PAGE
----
of the gospel shall then be put into a crucible that they may be fully known, as by the same process pure gold is separated and distinguished from foreign matter mixed with it: Every man's work shall be made manifest, for the day, that is, the day of judgment, shall declare it, because it shall be revealed by fire, that is, the day of judgment, like fire, applied to metals, shall try every man's work, of what sort it is.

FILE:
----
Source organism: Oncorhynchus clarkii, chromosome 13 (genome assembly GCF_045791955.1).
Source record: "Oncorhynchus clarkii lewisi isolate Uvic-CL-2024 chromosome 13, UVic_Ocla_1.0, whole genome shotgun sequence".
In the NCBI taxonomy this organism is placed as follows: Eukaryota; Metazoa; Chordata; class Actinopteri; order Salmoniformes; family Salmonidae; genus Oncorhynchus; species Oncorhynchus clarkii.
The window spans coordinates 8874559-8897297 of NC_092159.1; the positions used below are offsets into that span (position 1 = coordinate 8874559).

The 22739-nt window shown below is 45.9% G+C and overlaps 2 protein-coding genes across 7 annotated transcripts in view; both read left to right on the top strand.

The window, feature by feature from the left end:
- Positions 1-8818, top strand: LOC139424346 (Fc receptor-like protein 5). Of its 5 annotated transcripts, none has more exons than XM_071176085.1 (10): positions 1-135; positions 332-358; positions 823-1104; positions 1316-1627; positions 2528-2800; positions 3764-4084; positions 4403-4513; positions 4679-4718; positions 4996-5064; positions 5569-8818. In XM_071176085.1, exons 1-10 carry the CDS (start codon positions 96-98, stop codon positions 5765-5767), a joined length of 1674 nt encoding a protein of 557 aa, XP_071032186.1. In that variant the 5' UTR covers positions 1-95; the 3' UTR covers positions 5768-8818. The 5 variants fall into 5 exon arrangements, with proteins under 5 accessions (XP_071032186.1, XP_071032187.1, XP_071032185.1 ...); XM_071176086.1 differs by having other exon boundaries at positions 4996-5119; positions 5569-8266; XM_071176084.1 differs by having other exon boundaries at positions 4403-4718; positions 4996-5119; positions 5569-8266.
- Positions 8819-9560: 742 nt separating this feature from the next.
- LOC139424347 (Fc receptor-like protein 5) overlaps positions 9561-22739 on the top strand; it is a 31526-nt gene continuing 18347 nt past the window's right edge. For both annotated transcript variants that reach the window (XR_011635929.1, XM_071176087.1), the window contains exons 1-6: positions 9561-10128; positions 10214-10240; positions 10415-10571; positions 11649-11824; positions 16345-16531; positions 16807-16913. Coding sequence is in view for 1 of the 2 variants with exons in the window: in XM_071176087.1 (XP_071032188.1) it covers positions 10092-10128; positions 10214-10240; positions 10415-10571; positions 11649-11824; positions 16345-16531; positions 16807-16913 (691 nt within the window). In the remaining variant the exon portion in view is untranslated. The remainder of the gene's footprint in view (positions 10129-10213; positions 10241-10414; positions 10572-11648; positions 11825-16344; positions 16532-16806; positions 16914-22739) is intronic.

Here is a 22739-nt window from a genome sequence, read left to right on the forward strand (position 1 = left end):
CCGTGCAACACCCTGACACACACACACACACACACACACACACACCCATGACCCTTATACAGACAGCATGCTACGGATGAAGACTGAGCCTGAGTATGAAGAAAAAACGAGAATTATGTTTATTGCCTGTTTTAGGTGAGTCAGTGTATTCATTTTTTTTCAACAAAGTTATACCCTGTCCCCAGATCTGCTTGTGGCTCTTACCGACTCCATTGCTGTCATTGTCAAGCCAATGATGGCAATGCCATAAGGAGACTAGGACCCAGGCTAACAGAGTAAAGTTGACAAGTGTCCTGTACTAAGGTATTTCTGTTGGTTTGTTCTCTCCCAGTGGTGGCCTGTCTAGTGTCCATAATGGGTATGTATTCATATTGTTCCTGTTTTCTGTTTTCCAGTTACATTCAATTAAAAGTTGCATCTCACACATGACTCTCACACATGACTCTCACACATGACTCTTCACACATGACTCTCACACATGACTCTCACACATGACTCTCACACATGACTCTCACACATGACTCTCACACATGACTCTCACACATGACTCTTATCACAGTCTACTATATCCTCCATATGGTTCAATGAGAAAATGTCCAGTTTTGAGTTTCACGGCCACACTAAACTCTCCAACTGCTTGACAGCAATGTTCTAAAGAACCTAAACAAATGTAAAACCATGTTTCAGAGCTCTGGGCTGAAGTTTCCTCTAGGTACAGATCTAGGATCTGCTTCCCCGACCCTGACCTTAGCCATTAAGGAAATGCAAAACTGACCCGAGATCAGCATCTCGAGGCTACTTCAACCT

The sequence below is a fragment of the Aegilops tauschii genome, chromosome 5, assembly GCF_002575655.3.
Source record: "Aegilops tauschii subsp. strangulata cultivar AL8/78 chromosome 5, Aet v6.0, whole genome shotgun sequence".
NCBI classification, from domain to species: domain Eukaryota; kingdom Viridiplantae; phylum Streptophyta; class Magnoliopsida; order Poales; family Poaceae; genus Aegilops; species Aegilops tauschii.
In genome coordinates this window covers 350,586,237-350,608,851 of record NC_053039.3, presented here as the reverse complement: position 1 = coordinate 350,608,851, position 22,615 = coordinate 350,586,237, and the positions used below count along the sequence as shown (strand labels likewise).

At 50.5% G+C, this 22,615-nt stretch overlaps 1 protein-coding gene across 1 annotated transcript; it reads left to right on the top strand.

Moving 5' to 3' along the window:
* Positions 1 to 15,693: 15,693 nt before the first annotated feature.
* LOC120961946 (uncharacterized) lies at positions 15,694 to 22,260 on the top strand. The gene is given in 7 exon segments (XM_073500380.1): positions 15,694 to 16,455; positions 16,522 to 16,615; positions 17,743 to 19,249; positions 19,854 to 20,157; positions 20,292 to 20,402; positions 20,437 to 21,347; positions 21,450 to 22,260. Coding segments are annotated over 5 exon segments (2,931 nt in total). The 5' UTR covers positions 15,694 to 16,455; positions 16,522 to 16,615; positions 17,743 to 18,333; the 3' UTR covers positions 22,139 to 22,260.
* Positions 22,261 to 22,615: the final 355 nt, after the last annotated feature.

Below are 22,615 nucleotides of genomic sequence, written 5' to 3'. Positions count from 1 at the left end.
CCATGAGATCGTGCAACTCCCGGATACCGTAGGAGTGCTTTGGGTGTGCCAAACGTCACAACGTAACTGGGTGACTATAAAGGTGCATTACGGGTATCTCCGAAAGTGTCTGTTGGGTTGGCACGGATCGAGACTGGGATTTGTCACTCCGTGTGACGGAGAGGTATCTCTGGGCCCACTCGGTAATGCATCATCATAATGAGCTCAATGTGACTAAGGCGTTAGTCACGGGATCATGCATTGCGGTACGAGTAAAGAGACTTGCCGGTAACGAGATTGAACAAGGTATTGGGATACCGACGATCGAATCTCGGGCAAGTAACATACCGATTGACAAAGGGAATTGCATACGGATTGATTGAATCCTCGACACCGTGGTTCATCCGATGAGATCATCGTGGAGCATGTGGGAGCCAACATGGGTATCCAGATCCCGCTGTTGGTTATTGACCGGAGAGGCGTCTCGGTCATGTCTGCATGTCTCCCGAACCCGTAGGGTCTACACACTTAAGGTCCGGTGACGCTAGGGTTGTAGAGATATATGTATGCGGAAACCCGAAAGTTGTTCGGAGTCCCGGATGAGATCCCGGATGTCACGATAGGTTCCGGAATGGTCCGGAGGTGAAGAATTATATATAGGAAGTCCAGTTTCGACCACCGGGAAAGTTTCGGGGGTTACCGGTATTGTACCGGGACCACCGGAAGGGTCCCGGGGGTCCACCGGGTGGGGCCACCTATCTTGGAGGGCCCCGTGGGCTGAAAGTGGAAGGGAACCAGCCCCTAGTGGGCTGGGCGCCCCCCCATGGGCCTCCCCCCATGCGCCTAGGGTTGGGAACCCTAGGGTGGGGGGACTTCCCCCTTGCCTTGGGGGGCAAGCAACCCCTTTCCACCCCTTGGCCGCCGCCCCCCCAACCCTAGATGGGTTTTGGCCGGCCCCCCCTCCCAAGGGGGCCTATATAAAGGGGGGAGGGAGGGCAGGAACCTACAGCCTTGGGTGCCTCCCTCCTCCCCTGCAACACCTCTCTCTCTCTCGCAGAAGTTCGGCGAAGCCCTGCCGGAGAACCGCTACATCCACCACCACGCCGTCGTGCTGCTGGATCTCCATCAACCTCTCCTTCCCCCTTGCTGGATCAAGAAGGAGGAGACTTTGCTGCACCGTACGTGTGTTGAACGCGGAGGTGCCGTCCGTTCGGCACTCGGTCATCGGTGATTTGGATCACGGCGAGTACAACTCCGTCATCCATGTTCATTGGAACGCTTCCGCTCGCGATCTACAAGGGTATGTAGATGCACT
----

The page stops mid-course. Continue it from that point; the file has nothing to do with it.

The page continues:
The apostle pursuing the same metaphor adds, If any man's work abide, which he hath built thereupon, he shall receive a reward, that is, if the doctrine, which a minister of the gospel shall have taught, and built on the foundation that is laid, if this doctrine shall abide the trial of the day of judgment, as gold abides that of fire, the preacher shall receive a reward : but if his doctrine burns, if it will not abide this trial, if it be like the foreign matter mixed with gold, and which burns when gold is tried with fire, then the preacher will lose the honor and pleasure of his work, he will have no reward for his ministerial services : but as to himself, perhaps he may be saved, however, he will be saved with difficulty, he will be saved as by fire. Why may he be saved ? Because his doctrine did not go to the subversion of the principal truths " of the christian religion. Why will he be saved with difficulty? Because his doctrine was inconsistent with the dignity of christianity. Why is the salvation of such a man uncertain ? Because it is possible, that the motives which induced him to preach such a doctrine, and to prefer it before what St. Paul compares to gold and precious stones, may have been so detestable as to deserve all the punishments denounced against such as shall have subverted the foundations of the gospel. If you doubt whether the sense we have given to this me